At that time, and for a couple of years afterwards, I used to buy myself a CD each week at the local independent music store. It was the size of a London flat, and the selection wasn’t what you’d call amazing, but the sales assistant was a very cute and beyond-cool young woman, and it was near work, and I liked CDs. I think the longest conversation we ever had was her derisively dismissing the new Matchbox 20 album and impressionable youth I was, I never listened to any of their music after Yourself or Someone Like You, which I’d owned for a couple of years at that point. But one day, a little after the fateful dinner, I was stumped for something to buy when the CD cover for Stop Making Sense caught my eye. It was $15, which I had, it was on my radar, I had nothing else in mind, and I was basically just wasting time fulfilling this silly habit when I really wanted to be on the road back to Wellington for the weekend. I really only broke the CD-per-week habit when I went back to do my BA and wasn’t working (hence, hadn’t earned a CD).

The basically weekly drive to Wellington was a chance to really thrash a CD, but it had to be one with a great beat and a certain intensity. Jazz, my go-to music at the time, really sucks when played through the slightly dodgy tape deck of a Citreon BX tooling over the Rimutaka Hill Road. The Talking Heads’ Stop Making Sense absolutely did not suck. As I learned later, it’s absolutely crammed with the best music they produced in the first half of their career; it’s a live Greatest Hits. I think I prefer this version of all their songs to the original album, and I think in part that’s because this album feels like the moment they decided to let themselves be musical. Early Talking Heads is staccato and arrhythmic, with almost deliberately awkward delivery of the lines from Byrne. It’s confrontational in presentation. It’s music, but it wants you to engage on its terms. After Stop Making Sense they released Little Creatues, which is basically pop. It’s all good, I love all their albums, but Stop Making Sense represents an especially sweet spot of their punk sensibilities and accessible presentation.

I think my favourite track from the album is “Life During Wartime”. It’s an amazingly evocative song, creating a world, sketching a scenario, but not telling a story. Then again, maybe my favourite bit of the album is the solo introduction to “Crosseyed and Painless” which always seems to have the improvisational magic of Jazz perfectly adapted into the New Wave aesthetic. If I were writing this post tomorrow I’m sure different moments would appeal, as this album is one of those albums that’s never really dropped completely out of the playlist rotation. It came along at a really pivotal moment in my life, the moment really when I completely left behind adolescence and became an adult – better late than never.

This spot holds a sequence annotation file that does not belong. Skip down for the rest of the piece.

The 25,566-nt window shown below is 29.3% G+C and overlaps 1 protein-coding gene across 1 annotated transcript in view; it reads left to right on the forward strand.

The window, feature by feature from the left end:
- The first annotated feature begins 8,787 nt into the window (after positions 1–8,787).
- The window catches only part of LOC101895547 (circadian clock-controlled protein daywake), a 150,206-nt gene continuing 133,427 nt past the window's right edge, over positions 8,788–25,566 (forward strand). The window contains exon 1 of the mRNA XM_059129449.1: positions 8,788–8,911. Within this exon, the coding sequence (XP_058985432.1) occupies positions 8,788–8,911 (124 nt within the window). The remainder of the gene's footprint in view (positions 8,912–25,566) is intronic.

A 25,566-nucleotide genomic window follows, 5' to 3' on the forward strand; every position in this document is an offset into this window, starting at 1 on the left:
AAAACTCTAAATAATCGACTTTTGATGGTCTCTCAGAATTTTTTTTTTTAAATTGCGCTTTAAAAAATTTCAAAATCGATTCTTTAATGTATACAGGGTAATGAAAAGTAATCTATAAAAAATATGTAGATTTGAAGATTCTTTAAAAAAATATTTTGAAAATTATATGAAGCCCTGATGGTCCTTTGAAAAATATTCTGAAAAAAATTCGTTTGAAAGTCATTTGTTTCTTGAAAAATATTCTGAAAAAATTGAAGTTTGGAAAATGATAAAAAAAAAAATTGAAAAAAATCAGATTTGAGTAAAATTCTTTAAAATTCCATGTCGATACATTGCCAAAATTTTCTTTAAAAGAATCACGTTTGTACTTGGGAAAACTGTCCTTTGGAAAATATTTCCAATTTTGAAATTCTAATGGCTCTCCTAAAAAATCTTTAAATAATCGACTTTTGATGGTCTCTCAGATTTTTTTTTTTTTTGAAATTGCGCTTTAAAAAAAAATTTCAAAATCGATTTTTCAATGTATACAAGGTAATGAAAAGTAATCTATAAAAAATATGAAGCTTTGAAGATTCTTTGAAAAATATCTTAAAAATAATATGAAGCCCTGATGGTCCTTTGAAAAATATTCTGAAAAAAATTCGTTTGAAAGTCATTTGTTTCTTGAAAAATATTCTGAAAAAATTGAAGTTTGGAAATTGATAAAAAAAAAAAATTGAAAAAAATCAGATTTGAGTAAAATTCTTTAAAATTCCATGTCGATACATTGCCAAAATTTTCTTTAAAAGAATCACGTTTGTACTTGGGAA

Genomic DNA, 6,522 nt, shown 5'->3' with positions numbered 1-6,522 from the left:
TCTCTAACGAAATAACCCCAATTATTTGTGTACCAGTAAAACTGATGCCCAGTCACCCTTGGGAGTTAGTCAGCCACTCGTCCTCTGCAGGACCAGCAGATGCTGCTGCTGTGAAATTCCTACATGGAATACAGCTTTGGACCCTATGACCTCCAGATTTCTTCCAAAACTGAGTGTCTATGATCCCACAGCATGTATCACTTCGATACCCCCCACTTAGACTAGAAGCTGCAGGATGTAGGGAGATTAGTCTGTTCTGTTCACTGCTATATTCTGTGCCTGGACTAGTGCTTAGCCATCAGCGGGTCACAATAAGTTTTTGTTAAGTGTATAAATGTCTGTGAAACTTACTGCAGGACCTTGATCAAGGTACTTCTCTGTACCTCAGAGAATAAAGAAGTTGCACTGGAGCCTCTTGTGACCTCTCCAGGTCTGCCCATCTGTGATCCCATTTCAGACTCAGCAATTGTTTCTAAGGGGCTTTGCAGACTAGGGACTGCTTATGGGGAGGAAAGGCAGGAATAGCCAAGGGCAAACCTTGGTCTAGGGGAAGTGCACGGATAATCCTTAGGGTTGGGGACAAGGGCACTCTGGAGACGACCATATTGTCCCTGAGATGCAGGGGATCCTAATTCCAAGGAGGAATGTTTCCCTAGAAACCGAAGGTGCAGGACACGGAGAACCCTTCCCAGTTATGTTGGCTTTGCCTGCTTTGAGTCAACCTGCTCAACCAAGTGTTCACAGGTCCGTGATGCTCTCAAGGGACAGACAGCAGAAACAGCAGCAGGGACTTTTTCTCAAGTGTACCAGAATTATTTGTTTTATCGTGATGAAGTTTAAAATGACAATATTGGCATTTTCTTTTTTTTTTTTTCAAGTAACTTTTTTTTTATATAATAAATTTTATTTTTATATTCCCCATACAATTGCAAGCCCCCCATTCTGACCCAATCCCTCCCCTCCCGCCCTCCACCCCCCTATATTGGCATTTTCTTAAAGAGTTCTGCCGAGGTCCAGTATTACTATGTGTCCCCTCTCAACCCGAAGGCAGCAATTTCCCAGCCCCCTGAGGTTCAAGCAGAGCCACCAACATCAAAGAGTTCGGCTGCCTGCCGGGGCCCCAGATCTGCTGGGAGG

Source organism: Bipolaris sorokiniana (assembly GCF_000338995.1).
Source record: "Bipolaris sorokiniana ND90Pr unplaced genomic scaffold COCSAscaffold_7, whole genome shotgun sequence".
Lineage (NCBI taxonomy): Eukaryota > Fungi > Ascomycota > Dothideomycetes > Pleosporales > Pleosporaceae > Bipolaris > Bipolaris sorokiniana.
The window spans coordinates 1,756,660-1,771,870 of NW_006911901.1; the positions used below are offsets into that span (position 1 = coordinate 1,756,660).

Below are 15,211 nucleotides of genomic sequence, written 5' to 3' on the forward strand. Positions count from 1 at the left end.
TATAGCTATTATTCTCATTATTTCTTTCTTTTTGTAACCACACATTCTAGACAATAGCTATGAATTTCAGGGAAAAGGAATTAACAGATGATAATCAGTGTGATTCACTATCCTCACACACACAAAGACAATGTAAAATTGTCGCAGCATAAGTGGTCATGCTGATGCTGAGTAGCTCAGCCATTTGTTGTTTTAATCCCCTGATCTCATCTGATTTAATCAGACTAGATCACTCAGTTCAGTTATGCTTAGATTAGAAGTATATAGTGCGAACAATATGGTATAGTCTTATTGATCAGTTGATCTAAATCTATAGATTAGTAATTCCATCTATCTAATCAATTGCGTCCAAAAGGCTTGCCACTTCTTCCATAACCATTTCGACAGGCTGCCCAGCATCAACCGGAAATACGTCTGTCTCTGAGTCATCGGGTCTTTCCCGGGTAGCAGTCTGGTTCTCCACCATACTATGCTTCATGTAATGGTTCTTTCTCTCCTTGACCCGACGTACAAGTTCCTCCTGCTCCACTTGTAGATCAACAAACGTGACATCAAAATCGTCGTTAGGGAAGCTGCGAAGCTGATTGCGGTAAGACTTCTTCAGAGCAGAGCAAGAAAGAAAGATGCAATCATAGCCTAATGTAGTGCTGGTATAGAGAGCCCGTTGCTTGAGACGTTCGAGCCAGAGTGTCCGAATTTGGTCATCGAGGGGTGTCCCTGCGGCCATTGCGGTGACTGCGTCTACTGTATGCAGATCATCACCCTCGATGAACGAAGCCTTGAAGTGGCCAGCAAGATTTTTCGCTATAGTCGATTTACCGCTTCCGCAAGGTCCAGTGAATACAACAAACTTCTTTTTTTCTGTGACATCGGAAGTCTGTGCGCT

Thinking about it now, 15 years later, on the other side of the world, it’s easy to remember the mistakes I made and hopefully not make them again. As a 22 year old I let my insecurities drive me, and I let the loneliness of living in a strange place lead me into some dark habits. Stop Making Sense was a key experience in that period of my life, but the way it seems to me now, it arrived at the right moment, the cusp of better times as I got a new job, moved back to the city I love best, and disentangled myself from the difficult habits and circles I’d moved into. Years later I was given the DVD by my girlfriend at the time, one of the most insightful gifts I’ve ever received, showing that the person in the world who should have known me best actually did.

Stop Making Sense isn’t my absolute favourite album of all time, but it’s the totem spirit of a crucial period in my life – and it’s damned fine music.

Advertisements
This entry was posted in Music and tagged , , , . Bookmark the permalink.

Leave a Reply

Fill in your details below or click an icon to log in:

WordPress.com Logo

You are commenting using your WordPress.com account. Log Out / Change )

Twitter picture

You are commenting using your Twitter account. Log Out / Change )

Facebook photo

You are commenting using your Facebook account. Log Out / Change )

Google+ photo

You are commenting using your Google+ account. Log Out / Change )

Connecting to %s